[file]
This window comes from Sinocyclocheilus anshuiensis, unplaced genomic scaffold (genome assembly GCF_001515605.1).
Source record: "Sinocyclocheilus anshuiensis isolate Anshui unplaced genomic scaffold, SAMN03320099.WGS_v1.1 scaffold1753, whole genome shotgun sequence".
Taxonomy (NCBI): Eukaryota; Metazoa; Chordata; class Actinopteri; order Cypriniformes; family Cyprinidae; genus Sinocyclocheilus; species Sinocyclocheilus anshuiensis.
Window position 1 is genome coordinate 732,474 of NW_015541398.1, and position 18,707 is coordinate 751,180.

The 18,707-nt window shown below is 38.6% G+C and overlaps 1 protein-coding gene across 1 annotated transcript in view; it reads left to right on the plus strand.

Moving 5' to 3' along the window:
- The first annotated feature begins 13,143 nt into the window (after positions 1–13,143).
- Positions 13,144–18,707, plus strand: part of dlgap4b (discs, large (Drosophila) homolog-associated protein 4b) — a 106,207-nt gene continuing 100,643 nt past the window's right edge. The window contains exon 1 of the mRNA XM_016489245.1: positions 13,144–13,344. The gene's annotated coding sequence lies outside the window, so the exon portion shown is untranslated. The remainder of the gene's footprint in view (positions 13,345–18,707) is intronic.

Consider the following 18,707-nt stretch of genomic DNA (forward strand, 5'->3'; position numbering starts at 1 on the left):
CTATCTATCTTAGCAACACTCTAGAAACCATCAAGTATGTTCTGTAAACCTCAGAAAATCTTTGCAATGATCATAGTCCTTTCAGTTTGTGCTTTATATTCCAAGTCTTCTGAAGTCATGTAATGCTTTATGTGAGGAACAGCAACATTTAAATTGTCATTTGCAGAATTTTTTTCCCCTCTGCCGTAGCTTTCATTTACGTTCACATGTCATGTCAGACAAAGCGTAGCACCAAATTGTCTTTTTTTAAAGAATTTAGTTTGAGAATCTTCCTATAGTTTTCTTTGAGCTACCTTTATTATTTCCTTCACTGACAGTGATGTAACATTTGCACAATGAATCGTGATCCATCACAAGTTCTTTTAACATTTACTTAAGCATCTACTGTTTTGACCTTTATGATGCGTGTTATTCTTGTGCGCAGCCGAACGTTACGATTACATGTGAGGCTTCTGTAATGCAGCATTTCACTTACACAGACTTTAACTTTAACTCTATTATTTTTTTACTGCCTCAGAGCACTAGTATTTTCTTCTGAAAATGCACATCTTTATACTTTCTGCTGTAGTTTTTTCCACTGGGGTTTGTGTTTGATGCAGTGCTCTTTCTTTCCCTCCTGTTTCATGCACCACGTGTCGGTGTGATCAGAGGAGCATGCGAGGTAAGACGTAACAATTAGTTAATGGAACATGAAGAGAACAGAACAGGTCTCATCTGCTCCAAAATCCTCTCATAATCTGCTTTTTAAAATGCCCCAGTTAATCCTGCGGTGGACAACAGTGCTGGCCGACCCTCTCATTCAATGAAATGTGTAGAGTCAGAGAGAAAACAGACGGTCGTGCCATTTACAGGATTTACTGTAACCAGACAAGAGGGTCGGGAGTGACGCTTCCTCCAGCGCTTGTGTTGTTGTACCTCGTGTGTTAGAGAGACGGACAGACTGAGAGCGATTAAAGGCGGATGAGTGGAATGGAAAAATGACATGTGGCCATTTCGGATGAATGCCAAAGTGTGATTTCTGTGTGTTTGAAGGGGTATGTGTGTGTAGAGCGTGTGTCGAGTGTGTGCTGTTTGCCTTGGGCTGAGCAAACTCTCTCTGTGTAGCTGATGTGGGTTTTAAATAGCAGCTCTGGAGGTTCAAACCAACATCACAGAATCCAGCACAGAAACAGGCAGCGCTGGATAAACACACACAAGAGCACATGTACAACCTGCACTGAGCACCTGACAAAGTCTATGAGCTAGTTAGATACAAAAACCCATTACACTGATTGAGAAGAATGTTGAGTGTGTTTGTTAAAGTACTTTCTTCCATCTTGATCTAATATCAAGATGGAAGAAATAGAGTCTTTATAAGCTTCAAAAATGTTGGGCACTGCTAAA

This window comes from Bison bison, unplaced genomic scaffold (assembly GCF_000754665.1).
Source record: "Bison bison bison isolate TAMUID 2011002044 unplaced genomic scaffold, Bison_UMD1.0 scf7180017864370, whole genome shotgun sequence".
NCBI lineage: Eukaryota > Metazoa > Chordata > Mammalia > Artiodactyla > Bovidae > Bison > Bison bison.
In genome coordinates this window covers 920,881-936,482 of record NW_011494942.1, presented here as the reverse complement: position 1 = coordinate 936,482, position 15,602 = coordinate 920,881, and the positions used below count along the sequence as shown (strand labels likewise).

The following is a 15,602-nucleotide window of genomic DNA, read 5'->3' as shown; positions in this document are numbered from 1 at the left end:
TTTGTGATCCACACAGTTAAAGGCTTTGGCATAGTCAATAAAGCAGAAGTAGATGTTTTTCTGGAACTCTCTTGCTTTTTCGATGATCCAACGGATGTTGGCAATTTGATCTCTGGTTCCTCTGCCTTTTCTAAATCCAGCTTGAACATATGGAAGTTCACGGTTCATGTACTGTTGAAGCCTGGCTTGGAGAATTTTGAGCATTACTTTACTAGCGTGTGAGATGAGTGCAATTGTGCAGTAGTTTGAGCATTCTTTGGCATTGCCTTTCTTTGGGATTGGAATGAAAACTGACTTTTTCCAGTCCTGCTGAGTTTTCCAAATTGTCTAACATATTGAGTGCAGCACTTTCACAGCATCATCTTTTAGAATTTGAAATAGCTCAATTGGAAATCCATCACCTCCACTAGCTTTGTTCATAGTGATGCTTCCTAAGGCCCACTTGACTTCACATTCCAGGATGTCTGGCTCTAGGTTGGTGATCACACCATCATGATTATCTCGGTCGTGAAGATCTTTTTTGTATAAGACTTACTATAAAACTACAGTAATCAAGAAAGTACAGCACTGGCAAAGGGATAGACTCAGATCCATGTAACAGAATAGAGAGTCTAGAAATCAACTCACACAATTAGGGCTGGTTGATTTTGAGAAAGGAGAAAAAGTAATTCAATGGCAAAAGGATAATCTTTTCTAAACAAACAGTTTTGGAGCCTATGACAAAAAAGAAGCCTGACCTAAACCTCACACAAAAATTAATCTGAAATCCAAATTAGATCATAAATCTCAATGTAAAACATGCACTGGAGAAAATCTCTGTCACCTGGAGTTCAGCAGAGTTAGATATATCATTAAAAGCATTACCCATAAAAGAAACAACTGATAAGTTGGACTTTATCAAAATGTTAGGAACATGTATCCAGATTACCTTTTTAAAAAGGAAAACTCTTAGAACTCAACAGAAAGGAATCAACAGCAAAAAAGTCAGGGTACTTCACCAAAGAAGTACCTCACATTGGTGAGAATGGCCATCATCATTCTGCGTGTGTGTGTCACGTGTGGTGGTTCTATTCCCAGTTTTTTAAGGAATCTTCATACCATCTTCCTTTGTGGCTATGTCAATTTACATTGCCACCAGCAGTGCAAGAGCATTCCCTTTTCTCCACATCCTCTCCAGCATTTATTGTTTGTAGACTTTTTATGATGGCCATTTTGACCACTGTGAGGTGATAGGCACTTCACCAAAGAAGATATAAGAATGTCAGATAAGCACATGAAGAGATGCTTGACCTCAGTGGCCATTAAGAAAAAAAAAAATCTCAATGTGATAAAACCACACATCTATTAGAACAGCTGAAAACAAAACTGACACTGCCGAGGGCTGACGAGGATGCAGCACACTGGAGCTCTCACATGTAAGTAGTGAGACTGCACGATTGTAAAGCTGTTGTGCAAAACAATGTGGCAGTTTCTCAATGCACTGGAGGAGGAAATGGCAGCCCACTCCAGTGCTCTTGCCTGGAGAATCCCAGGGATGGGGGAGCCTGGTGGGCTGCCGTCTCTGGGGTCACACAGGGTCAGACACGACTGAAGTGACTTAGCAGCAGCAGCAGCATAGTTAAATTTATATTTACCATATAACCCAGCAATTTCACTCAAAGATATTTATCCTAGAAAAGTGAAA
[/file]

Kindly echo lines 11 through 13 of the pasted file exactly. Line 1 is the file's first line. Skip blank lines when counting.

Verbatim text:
This window comes from Bison bison, unplaced genomic scaffold (assembly GCF_000754665.1).
Source record: "Bison bison bison isolate TAMUID 2011002044 unplaced genomic scaffold, Bison_UMD1.0 scf7180017864370, whole genome shotgun sequence".
NCBI lineage: Eukaryota > Metazoa > Chordata > Mammalia > Artiodactyla > Bovidae > Bison > Bison bison.